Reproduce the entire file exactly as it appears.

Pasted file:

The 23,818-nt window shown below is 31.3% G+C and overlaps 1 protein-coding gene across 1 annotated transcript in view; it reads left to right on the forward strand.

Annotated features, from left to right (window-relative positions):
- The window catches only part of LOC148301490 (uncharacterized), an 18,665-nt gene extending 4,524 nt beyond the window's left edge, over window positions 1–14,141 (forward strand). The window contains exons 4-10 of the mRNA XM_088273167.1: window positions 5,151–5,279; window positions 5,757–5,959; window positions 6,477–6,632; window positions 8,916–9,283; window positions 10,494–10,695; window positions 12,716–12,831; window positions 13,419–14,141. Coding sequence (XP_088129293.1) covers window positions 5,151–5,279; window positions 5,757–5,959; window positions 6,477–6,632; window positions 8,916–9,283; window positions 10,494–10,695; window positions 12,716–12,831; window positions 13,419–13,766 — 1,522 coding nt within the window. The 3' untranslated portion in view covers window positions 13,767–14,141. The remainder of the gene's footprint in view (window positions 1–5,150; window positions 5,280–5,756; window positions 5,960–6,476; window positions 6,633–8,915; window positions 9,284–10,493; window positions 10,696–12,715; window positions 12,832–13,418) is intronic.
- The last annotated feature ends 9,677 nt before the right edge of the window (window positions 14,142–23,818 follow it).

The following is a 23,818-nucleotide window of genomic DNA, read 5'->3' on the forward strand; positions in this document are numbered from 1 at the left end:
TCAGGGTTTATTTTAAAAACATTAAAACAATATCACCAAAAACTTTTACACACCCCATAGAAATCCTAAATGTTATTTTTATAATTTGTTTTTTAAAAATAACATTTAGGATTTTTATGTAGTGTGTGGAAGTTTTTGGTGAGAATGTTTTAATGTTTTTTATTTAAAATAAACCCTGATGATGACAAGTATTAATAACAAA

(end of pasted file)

The 23,818-nt window shown below is 31.3% G+C and overlaps 1 protein-coding gene across 1 annotated transcript in view; it reads left to right on the forward strand.

Annotated features, from left to right (window-relative positions):
- The window catches only part of LOC148301490 (uncharacterized), an 18,665-nt gene extending 4,524 nt beyond the window's left edge, over window positions 1–14,141 (forward strand). The window contains exons 4-10 of the mRNA XM_088273167.1: window positions 5,151–5,279; window positions 5,757–5,959; window positions 6,477–6,632; window positions 8,916–9,283; window positions 10,494–10,695; window positions 12,716–12,831; window positions 13,419–14,141. Coding sequence (XP_088129293.1) covers window positions 5,151–5,279; window positions 5,757–5,959; window positions 6,477–6,632; window positions 8,916–9,283; window positions 10,494–10,695; window positions 12,716–12,831; window positions 13,419–13,766 — 1,522 coding nt within the window. The 3' untranslated portion in view covers window positions 13,767–14,141. The remainder of the gene's footprint in view (window positions 1–5,150; window positions 5,280–5,756; window positions 5,960–6,476; window positions 6,633–8,915; window positions 9,284–10,493; window positions 10,696–12,715; window positions 12,832–13,418) is intronic.
- The last annotated feature ends 9,677 nt before the right edge of the window (window positions 14,142–23,818 follow it).

The following is a 23,818-nucleotide window of genomic DNA, read 5'->3' on the forward strand; positions in this document are numbered from 1 at the left end:
TCAGGGTTTATTTTAAAAACATTAAAACAATATCACCAAAAACTTTTACACACCCCATAGAAATCCTAAATGTTATTTTTATAATTTGTTTTTTAAAAATAACATTTAGGATTTTTATGTAGTGTGTGGAAGTTTTTGGTGAGAATGTTTTAATGTTTTTTATTTAAAATAAACCCTGATGATGACAAGTATTAATAACAAA